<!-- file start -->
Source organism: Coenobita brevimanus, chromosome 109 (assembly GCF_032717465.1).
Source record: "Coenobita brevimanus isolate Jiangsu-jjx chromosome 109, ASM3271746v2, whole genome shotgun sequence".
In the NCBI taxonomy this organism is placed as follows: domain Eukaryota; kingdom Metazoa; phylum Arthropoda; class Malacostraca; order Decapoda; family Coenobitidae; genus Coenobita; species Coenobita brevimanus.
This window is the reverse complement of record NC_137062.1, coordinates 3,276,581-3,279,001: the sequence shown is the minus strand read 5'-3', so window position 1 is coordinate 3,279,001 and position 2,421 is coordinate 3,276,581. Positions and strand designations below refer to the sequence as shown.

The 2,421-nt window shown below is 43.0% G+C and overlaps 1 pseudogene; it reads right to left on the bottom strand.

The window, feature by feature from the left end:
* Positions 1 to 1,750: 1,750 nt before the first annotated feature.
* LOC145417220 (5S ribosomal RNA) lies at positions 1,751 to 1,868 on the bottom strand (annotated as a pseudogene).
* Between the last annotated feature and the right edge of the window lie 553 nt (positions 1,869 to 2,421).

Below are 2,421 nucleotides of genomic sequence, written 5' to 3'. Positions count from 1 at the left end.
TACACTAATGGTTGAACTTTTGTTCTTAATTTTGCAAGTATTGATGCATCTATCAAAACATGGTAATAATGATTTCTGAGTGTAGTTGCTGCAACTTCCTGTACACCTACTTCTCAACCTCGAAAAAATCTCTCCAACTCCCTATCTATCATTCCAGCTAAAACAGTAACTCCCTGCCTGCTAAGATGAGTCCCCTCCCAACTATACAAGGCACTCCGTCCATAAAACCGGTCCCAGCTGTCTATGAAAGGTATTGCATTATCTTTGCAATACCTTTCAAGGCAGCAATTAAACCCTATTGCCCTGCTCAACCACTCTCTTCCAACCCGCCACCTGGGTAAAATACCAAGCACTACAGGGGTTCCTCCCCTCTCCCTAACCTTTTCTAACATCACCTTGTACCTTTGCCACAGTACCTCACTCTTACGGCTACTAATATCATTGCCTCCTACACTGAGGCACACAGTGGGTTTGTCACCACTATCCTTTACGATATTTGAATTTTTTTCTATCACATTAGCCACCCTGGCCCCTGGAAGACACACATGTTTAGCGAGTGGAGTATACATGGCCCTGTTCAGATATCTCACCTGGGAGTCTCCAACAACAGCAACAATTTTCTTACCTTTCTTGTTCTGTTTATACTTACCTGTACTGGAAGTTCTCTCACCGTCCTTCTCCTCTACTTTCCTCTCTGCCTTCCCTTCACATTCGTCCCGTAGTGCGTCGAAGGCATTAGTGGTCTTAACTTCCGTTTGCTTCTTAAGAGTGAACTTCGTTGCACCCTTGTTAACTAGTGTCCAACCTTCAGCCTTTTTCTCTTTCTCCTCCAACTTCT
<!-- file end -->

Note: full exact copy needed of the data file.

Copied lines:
Source organism: Coenobita brevimanus, chromosome 109 (assembly GCF_032717465.1).
Source record: "Coenobita brevimanus isolate Jiangsu-jjx chromosome 109, ASM3271746v2, whole genome shotgun sequence".
In the NCBI taxonomy this organism is placed as follows: domain Eukaryota; kingdom Metazoa; phylum Arthropoda; class Malacostraca; order Decapoda; family Coenobitidae; genus Coenobita; species Coenobita brevimanus.
This window is the reverse complement of record NC_137062.1, coordinates 3,276,581-3,279,001: the sequence shown is the minus strand read 5'-3', so window position 1 is coordinate 3,279,001 and position 2,421 is coordinate 3,276,581. Positions and strand designations below refer to the sequence as shown.

The 2,421-nt window shown below is 43.0% G+C and overlaps 1 pseudogene; it reads right to left on the bottom strand.

The window, feature by feature from the left end:
* Positions 1 to 1,750: 1,750 nt before the first annotated feature.
* LOC145417220 (5S ribosomal RNA) lies at positions 1,751 to 1,868 on the bottom strand (annotated as a pseudogene).
* Between the last annotated feature and the right edge of the window lie 553 nt (positions 1,869 to 2,421).

Below are 2,421 nucleotides of genomic sequence, written 5' to 3'. Positions count from 1 at the left end.
TACACTAATGGTTGAACTTTTGTTCTTAATTTTGCAAGTATTGATGCATCTATCAAAACATGGTAATAATGATTTCTGAGTGTAGTTGCTGCAACTTCCTGTACACCTACTTCTCAACCTCGAAAAAATCTCTCCAACTCCCTATCTATCATTCCAGCTAAAACAGTAACTCCCTGCCTGCTAAGATGAGTCCCCTCCCAACTATACAAGGCACTCCGTCCATAAAACCGGTCCCAGCTGTCTATGAAAGGTATTGCATTATCTTTGCAATACCTTTCAAGGCAGCAATTAAACCCTATTGCCCTGCTCAACCACTCTCTTCCAACCCGCCACCTGGGTAAAATACCAAGCACTACAGGGGTTCCTCCCCTCTCCCTAACCTTTTCTAACATCACCTTGTACCTTTGCCACAGTACCTCACTCTTACGGCTACTAATATCATTGCCTCCTACACTGAGGCACACAGTGGGTTTGTCACCACTATCCTTTACGATATTTGAATTTTTTTCTATCACATTAGCCACCCTGGCCCCTGGAAGACACACATGTTTAGCGAGTGGAGTATACATGGCCCTGTTCAGATATCTCACCTGGGAGTCTCCAACAACAGCAACAATTTTCTTACCTTTCTTGTTCTGTTTATACTTACCTGTACTGGAAGTTCTCTCACCGTCCTTCTCCTCTACTTTCCTCTCTGCCTTCCCTTCACATTCGTCCCGTAGTGCGTCGAAGGCATTAGTGGTCTTAACTTCCGTTTGCTTCTTAAGAGTGAACTTCGTTGCACCCTTGTTAACTAGTGTCCAACCTTCAGCCTTTTTCTCTTTCTCCTCCAACTTCT